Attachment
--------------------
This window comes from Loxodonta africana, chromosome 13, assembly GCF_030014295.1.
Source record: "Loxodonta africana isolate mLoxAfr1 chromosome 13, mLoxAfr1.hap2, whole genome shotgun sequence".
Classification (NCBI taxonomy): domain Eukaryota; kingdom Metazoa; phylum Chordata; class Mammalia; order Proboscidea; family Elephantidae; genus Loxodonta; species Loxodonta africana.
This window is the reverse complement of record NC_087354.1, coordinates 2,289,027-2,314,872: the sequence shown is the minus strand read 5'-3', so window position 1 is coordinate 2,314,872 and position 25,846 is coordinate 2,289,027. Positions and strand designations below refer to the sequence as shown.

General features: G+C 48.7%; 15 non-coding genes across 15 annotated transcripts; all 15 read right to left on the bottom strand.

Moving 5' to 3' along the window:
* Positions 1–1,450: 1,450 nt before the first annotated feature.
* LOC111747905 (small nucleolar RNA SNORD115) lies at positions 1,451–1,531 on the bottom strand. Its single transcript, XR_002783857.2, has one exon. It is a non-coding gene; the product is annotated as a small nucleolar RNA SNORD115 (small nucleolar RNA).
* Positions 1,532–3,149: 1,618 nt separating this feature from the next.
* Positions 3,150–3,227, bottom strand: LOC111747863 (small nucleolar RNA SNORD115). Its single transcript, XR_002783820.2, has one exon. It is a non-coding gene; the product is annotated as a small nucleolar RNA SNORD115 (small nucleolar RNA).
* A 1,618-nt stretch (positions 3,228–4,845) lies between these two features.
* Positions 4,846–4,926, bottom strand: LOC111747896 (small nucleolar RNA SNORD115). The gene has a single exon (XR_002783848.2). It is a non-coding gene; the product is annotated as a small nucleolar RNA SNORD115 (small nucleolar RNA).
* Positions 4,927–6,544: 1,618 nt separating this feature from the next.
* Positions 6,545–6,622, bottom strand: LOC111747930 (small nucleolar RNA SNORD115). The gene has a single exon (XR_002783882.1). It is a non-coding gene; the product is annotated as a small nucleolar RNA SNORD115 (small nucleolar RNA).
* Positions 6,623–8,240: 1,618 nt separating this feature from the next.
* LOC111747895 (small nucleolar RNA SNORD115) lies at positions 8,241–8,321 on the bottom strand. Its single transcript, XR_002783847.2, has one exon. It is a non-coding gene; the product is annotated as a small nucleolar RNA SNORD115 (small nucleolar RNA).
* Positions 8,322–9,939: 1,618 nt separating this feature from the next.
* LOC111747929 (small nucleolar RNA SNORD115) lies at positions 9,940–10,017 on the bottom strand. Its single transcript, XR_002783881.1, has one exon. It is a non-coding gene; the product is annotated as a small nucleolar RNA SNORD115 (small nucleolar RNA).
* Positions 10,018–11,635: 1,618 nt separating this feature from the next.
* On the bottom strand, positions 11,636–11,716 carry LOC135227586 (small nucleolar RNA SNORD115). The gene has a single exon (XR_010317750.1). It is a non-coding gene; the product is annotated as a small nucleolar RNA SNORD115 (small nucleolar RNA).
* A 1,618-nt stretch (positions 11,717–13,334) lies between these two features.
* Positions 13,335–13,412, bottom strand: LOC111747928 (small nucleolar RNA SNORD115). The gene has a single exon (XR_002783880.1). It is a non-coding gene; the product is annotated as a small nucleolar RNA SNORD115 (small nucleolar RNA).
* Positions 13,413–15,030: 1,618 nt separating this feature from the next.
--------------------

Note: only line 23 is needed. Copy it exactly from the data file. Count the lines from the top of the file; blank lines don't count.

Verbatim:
* Positions 13,413–15,030: 1,618 nt separating this feature from the next.